The parting tool is used to cut off (part) the
wood at a certain point while it is still turning. It is also
used to size certain locations on the wood while it is turning.
You use a pair of calipers, pre-set to the
desired size, in one hand, and the parting tool in the other.
As you cut a groove deeper and deeper into the wood with the
parting tool, the caliper is also in the groove. As soon
as the caliper will slide onto the remaining wood, you know you
have cut deep enough.
This process is repeated at each location where
you want a size established. This is a great aid in turning. It
helps you keep track of the required various sizes at all the
various locations on your piece.
Making Parting Tool
After pricing a parting tool for wood turning, I decided to make
my own. I started with a high speed steel power hack saw blade. I
ground off the teeth of the blade and then cut it to tough shape
with a die grinder equipped with a cutoff wheel.
It is not necessary to worry about rounding over the edges of the
blade because you will relieve the cutting edge as shown below. This
will get you back to full blade thickness.
The bottom of the tool as shown goes against the tool rest.
Since this is a high speed steel blade the blue on the point is of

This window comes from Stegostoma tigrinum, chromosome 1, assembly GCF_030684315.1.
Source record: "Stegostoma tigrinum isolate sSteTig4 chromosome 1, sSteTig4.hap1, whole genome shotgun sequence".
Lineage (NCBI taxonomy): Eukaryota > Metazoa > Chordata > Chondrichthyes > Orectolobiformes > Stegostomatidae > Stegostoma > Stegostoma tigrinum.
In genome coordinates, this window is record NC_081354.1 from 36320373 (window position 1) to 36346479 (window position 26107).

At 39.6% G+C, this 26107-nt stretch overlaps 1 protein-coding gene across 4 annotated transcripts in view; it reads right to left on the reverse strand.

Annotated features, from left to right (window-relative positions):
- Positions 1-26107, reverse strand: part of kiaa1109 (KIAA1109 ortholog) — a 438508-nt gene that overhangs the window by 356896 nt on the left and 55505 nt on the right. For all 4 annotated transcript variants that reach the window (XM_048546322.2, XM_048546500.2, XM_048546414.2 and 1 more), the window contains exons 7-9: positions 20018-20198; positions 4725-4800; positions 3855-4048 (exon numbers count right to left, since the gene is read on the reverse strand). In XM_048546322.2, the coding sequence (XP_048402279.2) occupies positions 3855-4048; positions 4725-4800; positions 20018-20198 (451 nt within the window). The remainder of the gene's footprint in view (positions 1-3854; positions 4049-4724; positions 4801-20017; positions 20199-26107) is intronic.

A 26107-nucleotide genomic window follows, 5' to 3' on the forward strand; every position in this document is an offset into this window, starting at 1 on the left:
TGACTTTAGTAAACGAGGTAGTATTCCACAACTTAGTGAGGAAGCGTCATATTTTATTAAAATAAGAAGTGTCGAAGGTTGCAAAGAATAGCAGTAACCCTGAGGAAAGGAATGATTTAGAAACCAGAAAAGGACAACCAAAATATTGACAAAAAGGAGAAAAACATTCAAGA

no concern. Bluing high speed steel does not have any effect on it.
When I grind the tang to shape I want the centerline of the handle
to be above the centerline of the blade. This causes the cutting
force to hold the blade straight while parting.
For a handle, I turned one similar to the Sorby handle. Most of
the home made tools I have seen have a handle similar to what you
would see on a pigsticker mortise chisel. Kind of square and wrapped
with duct tape. Not real attractive.
They think it gives better control. I find that a good looking
handle gives good control provided that you make the centerline of
the tang above tool center.
I drilled a 1/8” hole 3” deep in the end to start the tang in. Then
I heated the tang and shoved it in. I added a little CA glue to make
sure it doesn’t wiggle.
This is my finished parting tool. It works like a champ, and I
think it looks pretty good. The wood is silk oak.
the Old Millrat in
Tips from Old Millrat - James D. Thompson